Nadifa Mohamed

Somalia

Photo: Sylvain Durand

Nadifa (born 1981) is the writer of the renowned novels Black Mamba Boy (2009) and The Orchard of Lost Souls (2013). A regular contributor to The Guardian and the BBC, she is a fellow of the Royal Society of Literature and is a lecturer in creative writing at Royal Holloway, University of London. Nadifa is the recipient of the Somerset Maugham Award, and was named one of Granta's best young British novelists of 2013, and was a part of the 2014 Africa39 list of the most promising writers under the age of 40 from sub-Saharan Africa. Nadifa was a finalist for the 2021 Booker Prize for her latest novel The Fortune Men (2021). She recently won the Wales Fiction Book of the Year Award and won the Alhambra Award for Excellence in the Arts.
What you can't miss:
The Fortune Men_cover.jpg

Mahmood Mattan is a fixture in Cardiff's Tiger Bay, 1952, which bustles with Somali and West Indian sailors, Maltese businessmen and Jewish families. He is a father, chancer, some-time petty thief. He is many things, in fact, but he is not a murderer. A sobering examination of prejudice, justice and the dispensability of truth, The Fortune Men tells the story of Mahmood, who finds himself wrongfully charged for murder in 1950s Cardiff.

Review:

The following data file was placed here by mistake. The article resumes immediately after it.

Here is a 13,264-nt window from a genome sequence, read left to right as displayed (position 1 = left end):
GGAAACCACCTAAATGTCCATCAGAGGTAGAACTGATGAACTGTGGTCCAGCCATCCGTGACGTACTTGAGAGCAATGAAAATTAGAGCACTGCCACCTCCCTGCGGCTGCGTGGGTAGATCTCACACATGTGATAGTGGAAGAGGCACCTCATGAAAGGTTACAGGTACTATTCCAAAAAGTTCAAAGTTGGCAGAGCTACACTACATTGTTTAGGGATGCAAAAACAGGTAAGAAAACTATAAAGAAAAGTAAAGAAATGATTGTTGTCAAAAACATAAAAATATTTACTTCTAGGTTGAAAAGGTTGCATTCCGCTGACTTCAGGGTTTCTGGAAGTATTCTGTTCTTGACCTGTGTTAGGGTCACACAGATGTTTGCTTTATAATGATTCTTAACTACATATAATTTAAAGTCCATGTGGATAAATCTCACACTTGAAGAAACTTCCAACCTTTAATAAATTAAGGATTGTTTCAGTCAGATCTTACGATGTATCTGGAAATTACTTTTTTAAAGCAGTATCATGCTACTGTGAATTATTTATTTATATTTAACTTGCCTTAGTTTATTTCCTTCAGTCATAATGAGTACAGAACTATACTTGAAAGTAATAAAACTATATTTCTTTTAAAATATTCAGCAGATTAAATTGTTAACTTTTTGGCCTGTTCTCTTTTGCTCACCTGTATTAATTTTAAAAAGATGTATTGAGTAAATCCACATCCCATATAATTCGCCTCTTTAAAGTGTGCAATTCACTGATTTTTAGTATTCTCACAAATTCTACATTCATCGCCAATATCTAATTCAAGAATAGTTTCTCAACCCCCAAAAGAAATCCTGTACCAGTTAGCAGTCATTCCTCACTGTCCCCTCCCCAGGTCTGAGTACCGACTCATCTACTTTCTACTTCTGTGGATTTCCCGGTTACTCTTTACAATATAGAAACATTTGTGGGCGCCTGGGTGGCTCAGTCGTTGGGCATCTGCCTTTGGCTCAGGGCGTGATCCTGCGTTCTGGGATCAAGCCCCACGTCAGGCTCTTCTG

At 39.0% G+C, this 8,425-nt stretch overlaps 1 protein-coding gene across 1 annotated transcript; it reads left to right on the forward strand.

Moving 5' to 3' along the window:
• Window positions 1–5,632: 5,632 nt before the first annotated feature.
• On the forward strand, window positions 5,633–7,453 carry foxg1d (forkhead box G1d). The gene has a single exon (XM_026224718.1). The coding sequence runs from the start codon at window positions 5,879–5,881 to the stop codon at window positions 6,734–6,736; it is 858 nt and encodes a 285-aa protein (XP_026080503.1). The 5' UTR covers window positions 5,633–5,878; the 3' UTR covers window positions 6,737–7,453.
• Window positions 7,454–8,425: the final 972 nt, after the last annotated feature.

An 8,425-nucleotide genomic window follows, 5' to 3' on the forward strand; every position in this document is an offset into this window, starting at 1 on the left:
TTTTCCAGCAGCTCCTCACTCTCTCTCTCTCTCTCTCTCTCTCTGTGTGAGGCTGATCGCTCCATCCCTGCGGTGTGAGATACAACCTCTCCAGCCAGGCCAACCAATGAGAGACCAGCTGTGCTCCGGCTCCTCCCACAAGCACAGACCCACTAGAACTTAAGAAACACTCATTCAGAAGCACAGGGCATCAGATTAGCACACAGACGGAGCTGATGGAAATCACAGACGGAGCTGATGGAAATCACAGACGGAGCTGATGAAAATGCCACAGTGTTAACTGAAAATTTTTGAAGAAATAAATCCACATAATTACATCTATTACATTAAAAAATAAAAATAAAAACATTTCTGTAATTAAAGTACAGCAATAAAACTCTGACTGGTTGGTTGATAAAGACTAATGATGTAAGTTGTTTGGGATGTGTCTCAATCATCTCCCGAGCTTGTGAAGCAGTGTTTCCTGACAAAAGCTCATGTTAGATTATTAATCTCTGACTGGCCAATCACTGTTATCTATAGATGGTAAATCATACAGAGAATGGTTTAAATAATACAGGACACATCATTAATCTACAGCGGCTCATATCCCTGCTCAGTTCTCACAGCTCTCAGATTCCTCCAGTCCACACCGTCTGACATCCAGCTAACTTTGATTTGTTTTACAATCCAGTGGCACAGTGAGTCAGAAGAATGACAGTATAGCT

The Guardian

The New York Times

It is 1988 and Hargeisa waits. Whispers of revolution travel on the dry winds but still the dictatorship remains secure. Soon, and through the eyes of three women, we will see Somalia fall. And as the country is unravelled by a civil war that will shock the world, the fates of the three women are twisted irrevocably together. Intimate, frank, brimming with beauty and fierce love,The Orchard of Lost Souls is an unforgettable account of ordinary lives lived in extraordinary times.

Review:

The Guardian

The New York Times

Set in 1930s Somalia spanning a decade of war and upheaval, all seen through the eyes of a small boy alone in the world. Aden, Yemen, 1935; a city vibrant, alive, and full of hidden dangers. And home to Jama, a ten year-old boy. But then his mother dies unexpectedly and he finds himself alone in the world. Jama is forced home to his native Somalia, the land of his nomadic ancestors. War is on the horizon and the fascist Italian forces who control parts of East Africa are preparing for battle. This story of one boy's long walk to freedom is also the story of how the Second World War affected Africa and its people; a story of displacement and family.

Review:

Larry Ndivo's Blog

The New York Times

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